Is It Against the Law to Refuse a Breathalyzer in New Jersey?

Driving under the influence of alcohol or drugs (DWI) is highly illegal and incredibly dangerous. The police are always looking for drivers who appear intoxicated and may be driving dangerously or recklessly. In New Jersey and many other states, the legal limit for a blood alcohol concentration (BAC) while driving is .08%. Once you have reached this limit, you can be charged with a DWI. This limit is often measured using a testing device known as a breathalyzer.

Once you have been arrested, you are required to submit to a breathalyzer test, and it is illegal to refuse. Drivers sometimes do not realize that breathalyzer tests are mandatory after a DWI-related arrest. You may not want to take the test because you do not want the police to collect information to later use against you, but you are legally obligated to do so. Refusal will be met with additional penalties to those for your DWI offense. These penalties are often harder to defend against.

If you were stopped and arrested for a DWI, the police likely asked you to submit to a breathalyzer test. If you refused, you would face penalties for both the DWI and the refusal. You should speak to our New Jersey attorneys at the Law Offices of John J. Zarych at (609) 616-4956 to arrange a legal consultation.

Penalties for Refusing a Breathalyzer in New Jersey

The penalties for refusing to take a breathalyzer test are separate from the penalties for your DWI. If you are later found not guilty of the DWI, you will still have to face the consequences for the refusal. The penalties will also depend on your driving history and your record of DWIs.

A refusal for your very first DWI will result in losing your driver’s license until you install an ignition interlock device in your vehicle. An ignition interlock device is like a breathalyzer that is connected to your car. You must blow into the device before starting your car and, if any alcohol is detected, your car will be prevented from starting. When you are restricted to driving with an ignition interlock device, you are also barred from driving someone else’s car that does not have the device installed. You may not borrow or rent another car to get around the device.

If your refusal is connected to a second DWI offense, the penalties become harsher. Your driver’s license will be suspended for at least 1 year but no longer than 2 years. You must also install an ignition interlock device in your vehicle.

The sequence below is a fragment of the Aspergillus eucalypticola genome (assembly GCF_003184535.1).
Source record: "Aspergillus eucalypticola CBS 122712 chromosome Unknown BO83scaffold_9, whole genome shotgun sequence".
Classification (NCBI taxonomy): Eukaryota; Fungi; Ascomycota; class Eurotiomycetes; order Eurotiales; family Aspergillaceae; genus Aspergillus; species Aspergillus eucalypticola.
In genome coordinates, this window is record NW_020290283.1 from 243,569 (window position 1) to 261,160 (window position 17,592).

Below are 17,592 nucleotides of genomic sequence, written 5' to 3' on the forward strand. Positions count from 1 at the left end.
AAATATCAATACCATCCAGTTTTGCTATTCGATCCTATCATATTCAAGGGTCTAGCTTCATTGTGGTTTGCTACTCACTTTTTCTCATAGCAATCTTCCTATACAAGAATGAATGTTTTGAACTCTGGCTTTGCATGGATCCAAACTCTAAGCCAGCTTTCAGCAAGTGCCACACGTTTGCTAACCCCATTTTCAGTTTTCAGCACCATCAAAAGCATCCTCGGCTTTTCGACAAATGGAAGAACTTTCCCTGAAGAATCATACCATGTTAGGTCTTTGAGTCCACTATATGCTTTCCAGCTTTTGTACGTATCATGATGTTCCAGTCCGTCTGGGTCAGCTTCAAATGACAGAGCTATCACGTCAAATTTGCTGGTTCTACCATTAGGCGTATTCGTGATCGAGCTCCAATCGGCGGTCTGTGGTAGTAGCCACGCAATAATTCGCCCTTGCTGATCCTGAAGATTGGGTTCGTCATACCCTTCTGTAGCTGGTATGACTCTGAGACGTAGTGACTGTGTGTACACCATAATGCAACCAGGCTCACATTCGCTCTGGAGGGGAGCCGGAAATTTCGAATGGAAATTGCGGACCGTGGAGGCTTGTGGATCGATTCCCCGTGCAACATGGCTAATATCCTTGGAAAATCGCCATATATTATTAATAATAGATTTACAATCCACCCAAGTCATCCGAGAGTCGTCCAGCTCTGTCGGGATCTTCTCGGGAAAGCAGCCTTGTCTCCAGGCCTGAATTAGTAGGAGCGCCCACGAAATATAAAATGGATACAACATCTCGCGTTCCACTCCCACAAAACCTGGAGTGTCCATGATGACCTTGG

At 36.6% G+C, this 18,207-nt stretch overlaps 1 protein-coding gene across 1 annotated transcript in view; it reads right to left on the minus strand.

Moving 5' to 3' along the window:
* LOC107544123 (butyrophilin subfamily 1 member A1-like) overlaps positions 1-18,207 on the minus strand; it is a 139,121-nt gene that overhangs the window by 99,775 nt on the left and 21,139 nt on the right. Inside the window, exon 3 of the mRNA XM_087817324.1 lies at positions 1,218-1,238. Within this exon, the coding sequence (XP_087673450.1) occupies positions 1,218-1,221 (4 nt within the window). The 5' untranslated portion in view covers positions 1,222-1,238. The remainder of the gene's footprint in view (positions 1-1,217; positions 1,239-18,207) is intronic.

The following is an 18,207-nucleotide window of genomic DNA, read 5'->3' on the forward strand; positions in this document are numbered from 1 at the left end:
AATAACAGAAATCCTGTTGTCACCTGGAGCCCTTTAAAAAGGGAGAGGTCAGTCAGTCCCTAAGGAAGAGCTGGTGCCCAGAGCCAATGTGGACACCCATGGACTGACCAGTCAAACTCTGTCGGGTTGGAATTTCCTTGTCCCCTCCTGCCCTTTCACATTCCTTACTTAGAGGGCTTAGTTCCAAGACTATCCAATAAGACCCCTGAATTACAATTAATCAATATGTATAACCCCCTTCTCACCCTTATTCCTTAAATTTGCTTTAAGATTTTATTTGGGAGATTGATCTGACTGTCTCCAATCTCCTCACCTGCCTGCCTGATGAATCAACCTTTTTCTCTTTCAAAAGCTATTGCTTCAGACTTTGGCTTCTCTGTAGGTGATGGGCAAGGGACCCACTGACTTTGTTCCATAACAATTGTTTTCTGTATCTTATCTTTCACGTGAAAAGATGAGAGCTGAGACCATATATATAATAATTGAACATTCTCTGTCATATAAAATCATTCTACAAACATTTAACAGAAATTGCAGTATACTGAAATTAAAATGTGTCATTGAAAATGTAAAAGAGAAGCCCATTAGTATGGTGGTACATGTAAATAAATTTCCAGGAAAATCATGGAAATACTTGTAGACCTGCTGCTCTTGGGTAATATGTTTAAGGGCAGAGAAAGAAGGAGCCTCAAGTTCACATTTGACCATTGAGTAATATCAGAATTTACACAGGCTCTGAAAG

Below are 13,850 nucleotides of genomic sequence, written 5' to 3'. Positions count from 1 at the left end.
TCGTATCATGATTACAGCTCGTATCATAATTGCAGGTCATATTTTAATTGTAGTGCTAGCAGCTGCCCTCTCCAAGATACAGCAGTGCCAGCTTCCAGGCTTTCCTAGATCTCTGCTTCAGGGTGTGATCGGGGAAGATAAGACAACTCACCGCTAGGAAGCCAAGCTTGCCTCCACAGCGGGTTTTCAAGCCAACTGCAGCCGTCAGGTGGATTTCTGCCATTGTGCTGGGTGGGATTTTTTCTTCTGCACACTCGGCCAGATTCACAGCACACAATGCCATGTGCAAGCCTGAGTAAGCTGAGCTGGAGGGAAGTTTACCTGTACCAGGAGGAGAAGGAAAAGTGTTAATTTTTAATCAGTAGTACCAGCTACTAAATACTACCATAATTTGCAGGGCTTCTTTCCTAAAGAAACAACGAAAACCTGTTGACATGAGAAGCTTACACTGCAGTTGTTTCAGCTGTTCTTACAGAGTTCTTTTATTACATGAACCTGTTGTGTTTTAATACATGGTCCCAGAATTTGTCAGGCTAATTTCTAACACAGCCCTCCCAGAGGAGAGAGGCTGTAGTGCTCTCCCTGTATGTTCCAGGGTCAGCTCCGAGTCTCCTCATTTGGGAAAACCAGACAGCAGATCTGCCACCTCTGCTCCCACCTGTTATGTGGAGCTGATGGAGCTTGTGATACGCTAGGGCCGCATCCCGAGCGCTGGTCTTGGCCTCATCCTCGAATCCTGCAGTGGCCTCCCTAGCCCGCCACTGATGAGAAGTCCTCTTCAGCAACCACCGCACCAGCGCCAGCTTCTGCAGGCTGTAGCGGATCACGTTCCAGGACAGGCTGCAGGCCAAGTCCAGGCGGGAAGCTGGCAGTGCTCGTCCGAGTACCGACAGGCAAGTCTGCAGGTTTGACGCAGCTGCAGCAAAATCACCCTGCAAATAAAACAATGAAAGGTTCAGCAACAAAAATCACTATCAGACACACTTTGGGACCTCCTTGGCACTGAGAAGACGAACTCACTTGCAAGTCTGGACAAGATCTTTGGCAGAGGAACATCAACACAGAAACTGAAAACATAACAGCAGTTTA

For a refusal to take a breathalyzer test in connection to a third or subsequent DWI, you will lose your driver’s license for 8 years and be made to install an ignition interlock device in your vehicle. The amount of time a person must have an ignition interlock device will depend on their BAC and their history of DWIs. Our Atlantic City DWI refusal lawyers can help you figure out the extent of your penalties for your unique case.

Submitting to a Breathalyzer Under the NJ Implied Consent Law

You might be wondering how the government gets away with requiring drivers to submit to a breathalyzer test after being arrested for a DWI. Taking a breathalyzer test is required under implied consent laws that all drivers must abide by. When you accept your license from the State of New Jersey, you do so on the condition that you give consent to be tested with a breathalyzer if you are arrested for a DWI. Just by driving on the roads and highways, your consent is implied. Speak to our Atlantic City DWI defense lawyers to learn more about implied consent laws.

Defenses to Breathalyzer Refusals in New Jersey

Defending against a refusal to take a breathalyzer test is different than defending yourself against a DWI. It does not matter what your BAC was or if you are even guilty of the DWI. Your refusal is a separate offense from your DWI. There are several limited grounds you may base a defense upon.

You can argue that the police officer who stopped you had no probable cause to arrest you for a DWI. Breathalyzer tests are required after you are arrested for the DWI. Arrests must be based on probable cause that a driver is intoxicated. If you were not intoxicated and believe you did not exhibit any symptoms of intoxication, we can argue there was no probable cause for your arrest. If your arrest was invalid, you could not be punished for refusing to take the breathalyzer test.

Arresting officers are required to inform you about your legal obligation to take a breathalyzer test under the state’s implied consent laws. If the officer failed to inform you of these requirements or penalties, you might be able to defend yourself against the consequences of refusing. The refusal is only punishable if you knew it was illegal to refuse and did so anyway.

Some people may be unable to take a breathalyzer test for medical reasons. If you have a medical condition that prevented you from taking the test at all, even if you wanted to, you cannot be penalized. However, you will have to prove that you indeed have a medical condition and that it prevented you from taking the breathalyzer test.

If the police officer explained the rules and requirements of the test and the consequences for refusal, but you did not understand the officer, you might have grounds to defend yourself. This is often the case with non-English speakers who did not understand the officer when they explained that the test is mandatory.

Contact Our New Jersey DWI Defense Attorneys for a Private Consultation

If you were arrested for a DWI and refused to take the required breathalyzer test, you might be facing additional penalties, including losing your license. Contact an experienced New Jersey DWI Lawyers at the Law Offices of John J. Zarych at (609) 616-4956 to schedule a private legal consultation on the matter.

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